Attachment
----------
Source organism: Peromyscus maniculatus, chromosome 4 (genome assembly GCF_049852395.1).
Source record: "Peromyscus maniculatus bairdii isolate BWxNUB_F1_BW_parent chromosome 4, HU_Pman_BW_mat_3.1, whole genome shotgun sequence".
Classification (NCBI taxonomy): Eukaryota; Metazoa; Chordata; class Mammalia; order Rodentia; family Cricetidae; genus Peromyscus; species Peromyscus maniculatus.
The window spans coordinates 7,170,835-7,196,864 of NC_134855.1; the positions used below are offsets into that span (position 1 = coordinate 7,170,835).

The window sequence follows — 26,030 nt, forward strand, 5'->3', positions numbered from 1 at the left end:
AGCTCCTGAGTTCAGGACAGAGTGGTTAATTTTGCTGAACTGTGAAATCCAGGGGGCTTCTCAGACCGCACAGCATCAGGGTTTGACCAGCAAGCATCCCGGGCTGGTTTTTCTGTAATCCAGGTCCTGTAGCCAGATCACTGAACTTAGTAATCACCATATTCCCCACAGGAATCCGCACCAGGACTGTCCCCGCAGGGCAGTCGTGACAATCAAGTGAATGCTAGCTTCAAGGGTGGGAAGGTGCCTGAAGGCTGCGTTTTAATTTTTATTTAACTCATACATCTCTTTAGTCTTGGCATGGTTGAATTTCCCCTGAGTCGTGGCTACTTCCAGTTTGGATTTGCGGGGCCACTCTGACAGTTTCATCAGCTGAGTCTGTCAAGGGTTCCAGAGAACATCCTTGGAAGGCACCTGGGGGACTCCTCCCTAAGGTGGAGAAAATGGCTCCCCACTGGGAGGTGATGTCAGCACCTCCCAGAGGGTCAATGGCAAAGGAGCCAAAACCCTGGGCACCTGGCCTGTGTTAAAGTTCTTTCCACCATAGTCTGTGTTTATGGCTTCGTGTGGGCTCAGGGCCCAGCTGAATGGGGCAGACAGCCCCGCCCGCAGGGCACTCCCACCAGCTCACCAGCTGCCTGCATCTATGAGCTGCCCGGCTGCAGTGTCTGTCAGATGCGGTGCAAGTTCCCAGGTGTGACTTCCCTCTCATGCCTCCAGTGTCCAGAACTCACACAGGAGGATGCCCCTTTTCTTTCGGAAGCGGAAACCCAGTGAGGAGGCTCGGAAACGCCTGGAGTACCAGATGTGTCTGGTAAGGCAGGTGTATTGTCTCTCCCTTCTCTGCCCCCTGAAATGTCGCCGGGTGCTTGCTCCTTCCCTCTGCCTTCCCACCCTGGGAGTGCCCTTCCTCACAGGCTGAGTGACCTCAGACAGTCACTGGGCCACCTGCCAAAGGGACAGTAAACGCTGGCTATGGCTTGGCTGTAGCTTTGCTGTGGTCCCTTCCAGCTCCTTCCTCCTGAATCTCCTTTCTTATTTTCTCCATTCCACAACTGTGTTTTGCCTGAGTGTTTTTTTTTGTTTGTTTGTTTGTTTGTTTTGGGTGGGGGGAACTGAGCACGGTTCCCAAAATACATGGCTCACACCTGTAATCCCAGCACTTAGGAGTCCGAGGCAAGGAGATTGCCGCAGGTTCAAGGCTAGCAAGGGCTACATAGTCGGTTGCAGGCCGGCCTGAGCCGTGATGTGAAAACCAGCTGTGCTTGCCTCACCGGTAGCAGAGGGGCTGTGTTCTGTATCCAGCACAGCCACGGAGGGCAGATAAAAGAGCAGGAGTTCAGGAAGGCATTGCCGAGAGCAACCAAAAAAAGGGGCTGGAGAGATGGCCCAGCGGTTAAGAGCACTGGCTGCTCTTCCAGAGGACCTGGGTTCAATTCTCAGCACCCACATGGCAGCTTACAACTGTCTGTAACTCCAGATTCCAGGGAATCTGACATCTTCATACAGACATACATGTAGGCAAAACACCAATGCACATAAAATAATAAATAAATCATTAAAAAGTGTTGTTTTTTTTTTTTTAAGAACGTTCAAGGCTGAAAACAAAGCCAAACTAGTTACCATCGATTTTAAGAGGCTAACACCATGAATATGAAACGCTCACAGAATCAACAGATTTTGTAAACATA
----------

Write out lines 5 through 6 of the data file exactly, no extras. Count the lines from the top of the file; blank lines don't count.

The window sequence follows — 26,030 nt, forward strand, 5'->3', positions numbered from 1 at the left end:
AGCTCCTGAGTTCAGGACAGAGTGGTTAATTTTGCTGAACTGTGAAATCCAGGGGGCTTCTCAGACCGCACAGCATCAGGGTTTGACCAGCAAGCATCCCGGGCTGGTTTTTCTGTAATCCAGGTCCTGTAGCCAGATCACTGAACTTAGTAATCACCATATTCCCCACAGGAATCCGCACCAGGACTGTCCCCGCAGGGCAGTCGTGACAATCAAGTGAATGCTAGCTTCAAGGGTGGGAAGGTGCCTGAAGGCTGCGTTTTAATTTTTATTTAACTCATACATCTCTTTAGTCTTGGCATGGTTGAATTTCCCCTGAGTCGTGGCTACTTCCAGTTTGGATTTGCGGGGCCACTCTGACAGTTTCATCAGCTGAGTCTGTCAAGGGTTCCAGAGAACATCCTTGGAAGGCACCTGGGGGACTCCTCCCTAAGGTGGAGAAAATGGCTCCCCACTGGGAGGTGATGTCAGCACCTCCCAGAGGGTCAATGGCAAAGGAGCCAAAACCCTGGGCACCTGGCCTGTGTTAAAGTTCTTTCCACCATAGTCTGTGTTTATGGCTTCGTGTGGGCTCAGGGCCCAGCTGAATGGGGCAGACAGCCCCGCCCGCAGGGCACTCCCACCAGCTCACCAGCTGCCTGCATCTATGAGCTGCCCGGCTGCAGTGTCTGTCAGATGCGGTGCAAGTTCCCAGGTGTGACTTCCCTCTCATGCCTCCAGTGTCCAGAACTCACACAGGAGGATGCCCCTTTTCTTTCGGAAGCGGAAACCCAGTGAGGAGGCTCGGAAACGCCTGGAGTACCAGATGTGTCTGGTAAGGCAGGTGTATTGTCTCTCCCTTCTCTGCCCCCTGAAATGTCGCCGGGTGCTTGCTCCTTCCCTCTGCCTTCCCACCCTGGGAGTGCCCTTCCTCACAGGCTGAGTGACCTCAGACAGTCACTGGGCCACCTGCCAAAGGGACAGTAAACGCTGGCTATGGCTTGGCTGTAGCTTTGCTGTGGTCCCTTCCAGCTCCTTCCTCCTGAATCTCCTTTCTTATTTTCTCCATTCCACAACTGTGTTTTGCCTGAGTGTTTTTTTTTGTTTGTTTGTTTGTTTGTTTTGGGTGGGGGGAACTGAGCACGGTTCCCAAAATACATGGCTCACACCTGTAATCCCAGCACTTAGGAGTCCGAGGCAAGGAGATTGCCGCAGGTTCAAGGCTAGCAAGGGCTACATAGTCGGTTGCAGGCCGGCCTGAGCCGTGATGTGAAAACCAGCTGTGCTTGCCTCACCGGTAGCAGAGGGGCTGTGTTCTGTATCCAGCACAGCCACGGAGGGCAGATAAAAGAGCAGGAGTTCAGGAAGGCATTGCCGAGAGCAACCAAAAAAAGGGGCTGGAGAGATGGCCCAGCGGTTAAGAGCACTGGCTGCTCTTCCAGAGGACCTGGGTTCAATTCTCAGCACCCACATGGCAGCTTACAACTGTCTGTAACTCCAGATTCCAGGGAATCTGACATCTTCATACAGACATACATGTAGGCAAAACACCAATGCACATAAAATAATAAATAAATCATTAAAAAGTGTTGTTTTTTTTTTTTTAAGAACGTTCAAGGCTGAAAACAAAGCCAAACTAGTTACCATCGATTTTAAGAGGCTAACACCATGAATATGAAACGCTCACAGAATCAACAGATTTTGTAAACATA